Mutant gene protects against type 2 diabetes

March 20, 2014 - 06:18

Scientists have identified genetic mutations that lower the risk of type 2 diabetes by 65 percent. Pharmaceutical companies are already looking for ways to develop a drug based on the new discovery.

Naturally occurring mutations that manipulate a special protein can reduce the risk of developing type 2 diabetes by up to 65 percent, new study finds. (Photo: Shutterstock)

For many people, type 2 diabetes is the result of an unhealthy lifestyle, but the disease is also triggered by genetic changes.

An international team of scientists has now identified a gene, SLC30A8, with 12 mutations, all of which reduce the risk of developing type 2 diabetes.

”What’s interesting about these programming errors in the DNA is that they reduce the risk of type 2 diabetes by around 65 percent, and they do not appear to have any adverse effects on the health of people where the mutations occur naturally,” says Professor Oluf Borbye Pedersen, who is the scientific director of the Lundbeck Foundation Centre for Applied Medical Genomics in Personalised Disease Prediction, Prevention and Care (LuCAMP) and The Novo Nordisk Foundation Center for Basic Metabolic Research, at the University of Copenhagen.

He is one of the researchers behind the new study.

Mutant gene inhibits zinc transport

The new discovery has been underway for four years. Scientists from across the world have been comparing DNA from patients with type 2 diabetes and healthy people with the aim of finding new ways of treating diabetes.

In a very small number of healthy people, the researchers came on the track of rare mutations in the SLC30A8 gene, which produces the protein Znt8. This is a protein whose functions include transporting zinc into the insulin-producing cells in the pancreas.

The mutant gene inhibits this transport, and it appears to protect the healthy people from developing type 2 diabetes.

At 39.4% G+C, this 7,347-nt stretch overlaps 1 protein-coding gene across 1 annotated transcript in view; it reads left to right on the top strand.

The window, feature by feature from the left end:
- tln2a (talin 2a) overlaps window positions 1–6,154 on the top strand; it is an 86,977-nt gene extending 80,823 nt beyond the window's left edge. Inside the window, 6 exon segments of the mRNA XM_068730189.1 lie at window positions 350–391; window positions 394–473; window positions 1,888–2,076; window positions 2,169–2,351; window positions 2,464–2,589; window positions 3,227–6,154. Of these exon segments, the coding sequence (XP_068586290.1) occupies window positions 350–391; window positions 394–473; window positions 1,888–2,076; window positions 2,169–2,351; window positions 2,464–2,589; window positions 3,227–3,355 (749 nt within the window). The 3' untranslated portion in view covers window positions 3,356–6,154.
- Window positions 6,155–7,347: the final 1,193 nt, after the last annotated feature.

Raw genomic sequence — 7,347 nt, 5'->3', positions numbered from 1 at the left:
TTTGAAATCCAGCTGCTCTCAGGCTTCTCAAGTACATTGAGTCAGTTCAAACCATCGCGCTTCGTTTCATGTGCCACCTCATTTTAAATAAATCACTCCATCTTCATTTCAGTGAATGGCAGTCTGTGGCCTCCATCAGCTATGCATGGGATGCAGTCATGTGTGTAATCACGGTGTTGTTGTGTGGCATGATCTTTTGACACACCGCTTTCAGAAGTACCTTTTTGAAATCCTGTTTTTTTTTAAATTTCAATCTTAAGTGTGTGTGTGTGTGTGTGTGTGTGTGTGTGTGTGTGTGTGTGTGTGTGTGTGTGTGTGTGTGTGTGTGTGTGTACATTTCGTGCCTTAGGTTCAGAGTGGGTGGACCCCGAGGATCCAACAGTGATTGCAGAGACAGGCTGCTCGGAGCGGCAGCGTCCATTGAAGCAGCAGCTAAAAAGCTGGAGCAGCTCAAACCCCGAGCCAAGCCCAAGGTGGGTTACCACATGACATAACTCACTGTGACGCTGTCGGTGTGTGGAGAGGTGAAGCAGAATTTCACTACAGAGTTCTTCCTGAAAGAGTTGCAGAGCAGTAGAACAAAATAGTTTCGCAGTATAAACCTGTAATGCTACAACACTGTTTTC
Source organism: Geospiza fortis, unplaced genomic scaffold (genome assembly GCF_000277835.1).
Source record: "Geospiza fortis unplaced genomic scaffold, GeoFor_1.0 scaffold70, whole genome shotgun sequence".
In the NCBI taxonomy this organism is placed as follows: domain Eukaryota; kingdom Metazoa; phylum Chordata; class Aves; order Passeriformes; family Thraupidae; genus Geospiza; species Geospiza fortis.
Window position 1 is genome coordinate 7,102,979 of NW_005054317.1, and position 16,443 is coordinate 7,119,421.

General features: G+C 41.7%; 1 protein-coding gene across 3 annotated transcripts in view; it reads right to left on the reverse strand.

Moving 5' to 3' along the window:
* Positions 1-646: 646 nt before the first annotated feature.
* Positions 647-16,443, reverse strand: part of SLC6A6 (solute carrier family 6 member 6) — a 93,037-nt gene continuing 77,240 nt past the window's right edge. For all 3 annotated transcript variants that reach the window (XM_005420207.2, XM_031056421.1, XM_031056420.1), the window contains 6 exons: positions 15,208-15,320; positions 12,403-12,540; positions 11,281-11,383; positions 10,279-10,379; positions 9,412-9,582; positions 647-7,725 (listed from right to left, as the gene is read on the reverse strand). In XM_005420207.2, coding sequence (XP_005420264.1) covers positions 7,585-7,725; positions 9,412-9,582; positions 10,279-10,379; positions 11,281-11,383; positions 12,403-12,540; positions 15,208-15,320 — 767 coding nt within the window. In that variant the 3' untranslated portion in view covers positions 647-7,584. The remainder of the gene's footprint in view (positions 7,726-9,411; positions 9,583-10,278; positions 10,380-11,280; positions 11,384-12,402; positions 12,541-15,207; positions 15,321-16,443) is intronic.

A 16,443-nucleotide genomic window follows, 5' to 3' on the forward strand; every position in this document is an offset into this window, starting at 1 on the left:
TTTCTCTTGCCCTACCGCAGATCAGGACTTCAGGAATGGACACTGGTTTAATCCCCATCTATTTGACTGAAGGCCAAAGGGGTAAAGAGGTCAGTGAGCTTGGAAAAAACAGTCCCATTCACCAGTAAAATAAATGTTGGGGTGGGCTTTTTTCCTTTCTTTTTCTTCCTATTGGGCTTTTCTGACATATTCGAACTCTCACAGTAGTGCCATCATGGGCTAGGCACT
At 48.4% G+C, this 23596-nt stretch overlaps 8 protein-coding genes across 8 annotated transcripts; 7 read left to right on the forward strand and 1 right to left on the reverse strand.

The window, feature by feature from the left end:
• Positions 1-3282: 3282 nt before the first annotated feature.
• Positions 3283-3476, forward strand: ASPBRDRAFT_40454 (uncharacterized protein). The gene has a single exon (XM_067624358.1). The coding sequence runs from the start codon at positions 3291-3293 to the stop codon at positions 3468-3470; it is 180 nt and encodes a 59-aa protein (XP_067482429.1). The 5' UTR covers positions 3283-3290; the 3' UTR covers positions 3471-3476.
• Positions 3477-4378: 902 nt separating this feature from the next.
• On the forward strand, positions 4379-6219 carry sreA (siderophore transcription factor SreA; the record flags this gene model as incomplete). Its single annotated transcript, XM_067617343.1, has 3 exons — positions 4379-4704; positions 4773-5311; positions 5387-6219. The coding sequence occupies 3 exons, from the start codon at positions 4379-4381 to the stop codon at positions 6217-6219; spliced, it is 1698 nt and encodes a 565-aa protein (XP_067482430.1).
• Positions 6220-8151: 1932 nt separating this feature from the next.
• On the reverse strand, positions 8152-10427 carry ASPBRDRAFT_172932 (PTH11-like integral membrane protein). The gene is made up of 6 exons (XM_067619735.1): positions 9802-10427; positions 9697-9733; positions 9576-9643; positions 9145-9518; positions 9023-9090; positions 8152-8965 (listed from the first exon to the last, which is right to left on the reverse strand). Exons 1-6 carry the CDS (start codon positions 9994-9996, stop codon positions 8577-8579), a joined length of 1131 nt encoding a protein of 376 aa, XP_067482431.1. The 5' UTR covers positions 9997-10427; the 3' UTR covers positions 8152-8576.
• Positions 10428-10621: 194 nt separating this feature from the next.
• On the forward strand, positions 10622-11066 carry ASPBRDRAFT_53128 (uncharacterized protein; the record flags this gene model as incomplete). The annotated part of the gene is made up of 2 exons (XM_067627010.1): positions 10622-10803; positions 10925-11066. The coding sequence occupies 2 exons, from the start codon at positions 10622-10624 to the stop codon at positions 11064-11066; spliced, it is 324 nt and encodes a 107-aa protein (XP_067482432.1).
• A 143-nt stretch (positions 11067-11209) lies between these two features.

Our research colleagues who have assessed our findings have been very sceptical and have asked us to carry out even more studies. But our results are solid, and we believe we have removed any doubt that may be.
Oluf Borbye Pedersen

This is a breakthrough, says Allan Flyvbjerg, a professor of diabetes at Aarhus University, who was not involved in the new discovery:

”There is a lot of discussion about what genetic research can be used for. But it is exciting if genetic research enables us to identify mechanisms that can be used in the treatment of a given disease. So what we have here is a breakthrough,” he says.

New study debunks old theory

The mutations in the gene are so rare that they were only found in 435 healthy people out of some 150,000 study participants from all over the world.

Although the researchers do not yet now why the mutant gene protects specifically against type 2 diabetes, the study helps debunk an earlier theory about the Znt8 protein.

”According to the old theory, if the zinc transporters are defective, you get type 2 diabetes. This actually makes good sense, but this study shows the exact opposite,” says Flyvbjerg.

It is because of this old theory that other researchers have been sceptical about the new study, says Pedersen:

”Our research colleagues who have assessed our findings have been very sceptical and have asked us to carry out even more studies. But our results are solid, and we believe we have removed any doubt that may be.”

Pharma giants join in
According to the old theory, if the zinc transporters are defective, you get type 2 diabetes. This actually makes good sense, but this study shows the exact opposite.
Allan Flyvbjerg

The pharmaceutical companies Pfizer and Amgen have already arrived on the scene to try to develop a treatment based on the new findings.

The idea is that the medicine should prevent the onset of type 2 diabetes by acting on the zinc transporters in the same way that the mutant gene does.

However, it might take many years before any such medicine will be available to the public, reckons Pedersen:

“The diabetes treatments available today are good but they can get better, and the new discovery is a good example that it is possible to use molecular genetics to develop medicine. However, we may well have to wait 10-20 years before we see a drug approved for this purpose.”

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Read the Danish version of this article at videnskab.dk

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Translated by
Dann Vinther